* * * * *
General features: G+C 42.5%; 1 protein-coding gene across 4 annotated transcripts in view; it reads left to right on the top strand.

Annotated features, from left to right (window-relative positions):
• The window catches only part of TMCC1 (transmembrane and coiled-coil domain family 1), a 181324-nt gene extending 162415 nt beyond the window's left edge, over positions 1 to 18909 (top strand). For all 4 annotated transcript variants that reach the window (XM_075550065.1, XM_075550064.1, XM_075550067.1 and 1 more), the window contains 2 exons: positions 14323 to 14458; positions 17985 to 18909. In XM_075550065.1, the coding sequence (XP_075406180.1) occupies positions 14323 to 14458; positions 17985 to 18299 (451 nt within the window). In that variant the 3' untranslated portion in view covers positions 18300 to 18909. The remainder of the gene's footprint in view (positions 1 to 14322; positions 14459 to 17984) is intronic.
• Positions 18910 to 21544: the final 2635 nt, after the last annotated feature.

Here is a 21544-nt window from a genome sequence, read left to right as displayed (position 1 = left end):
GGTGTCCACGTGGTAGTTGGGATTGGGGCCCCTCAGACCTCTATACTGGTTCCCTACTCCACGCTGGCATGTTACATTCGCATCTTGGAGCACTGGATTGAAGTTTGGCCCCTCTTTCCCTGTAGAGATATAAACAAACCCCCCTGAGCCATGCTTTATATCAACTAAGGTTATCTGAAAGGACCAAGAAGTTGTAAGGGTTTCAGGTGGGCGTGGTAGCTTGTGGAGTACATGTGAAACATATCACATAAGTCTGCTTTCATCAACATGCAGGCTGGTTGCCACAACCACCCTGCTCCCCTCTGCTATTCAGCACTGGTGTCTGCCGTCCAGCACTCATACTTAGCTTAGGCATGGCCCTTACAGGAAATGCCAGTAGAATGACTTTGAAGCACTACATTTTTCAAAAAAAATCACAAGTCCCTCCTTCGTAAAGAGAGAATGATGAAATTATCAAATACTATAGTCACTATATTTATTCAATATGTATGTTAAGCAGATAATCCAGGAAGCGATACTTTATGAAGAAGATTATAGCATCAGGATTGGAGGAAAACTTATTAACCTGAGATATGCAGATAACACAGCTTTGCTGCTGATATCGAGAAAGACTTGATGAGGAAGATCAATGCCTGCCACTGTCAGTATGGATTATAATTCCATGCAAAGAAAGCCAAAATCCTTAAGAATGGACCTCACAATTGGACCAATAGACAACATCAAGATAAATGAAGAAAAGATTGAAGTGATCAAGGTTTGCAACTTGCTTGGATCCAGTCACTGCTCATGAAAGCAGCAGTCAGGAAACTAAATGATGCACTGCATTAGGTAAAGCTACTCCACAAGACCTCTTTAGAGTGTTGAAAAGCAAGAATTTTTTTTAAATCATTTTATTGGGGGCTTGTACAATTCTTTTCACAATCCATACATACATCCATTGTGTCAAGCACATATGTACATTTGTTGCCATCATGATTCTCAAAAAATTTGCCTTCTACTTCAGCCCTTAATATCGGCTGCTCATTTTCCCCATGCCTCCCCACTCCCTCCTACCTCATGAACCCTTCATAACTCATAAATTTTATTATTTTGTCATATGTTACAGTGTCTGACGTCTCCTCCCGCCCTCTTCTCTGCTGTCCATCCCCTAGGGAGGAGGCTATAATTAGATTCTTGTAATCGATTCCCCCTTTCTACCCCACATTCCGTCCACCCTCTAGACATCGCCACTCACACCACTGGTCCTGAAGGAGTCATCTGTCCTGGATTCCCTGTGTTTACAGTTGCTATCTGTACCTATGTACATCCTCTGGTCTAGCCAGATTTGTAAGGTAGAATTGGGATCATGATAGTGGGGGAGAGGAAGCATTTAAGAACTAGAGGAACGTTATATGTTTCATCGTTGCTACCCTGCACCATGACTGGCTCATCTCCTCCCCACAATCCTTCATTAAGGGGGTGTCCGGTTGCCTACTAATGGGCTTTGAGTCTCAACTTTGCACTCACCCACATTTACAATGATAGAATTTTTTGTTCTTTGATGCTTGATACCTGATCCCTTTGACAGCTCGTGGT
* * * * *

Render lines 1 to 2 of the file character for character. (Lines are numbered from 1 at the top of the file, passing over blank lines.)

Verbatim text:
General features: G+C 42.5%; 1 protein-coding gene across 4 annotated transcripts in view; it reads left to right on the top strand.

Annotated features, from left to right (window-relative positions):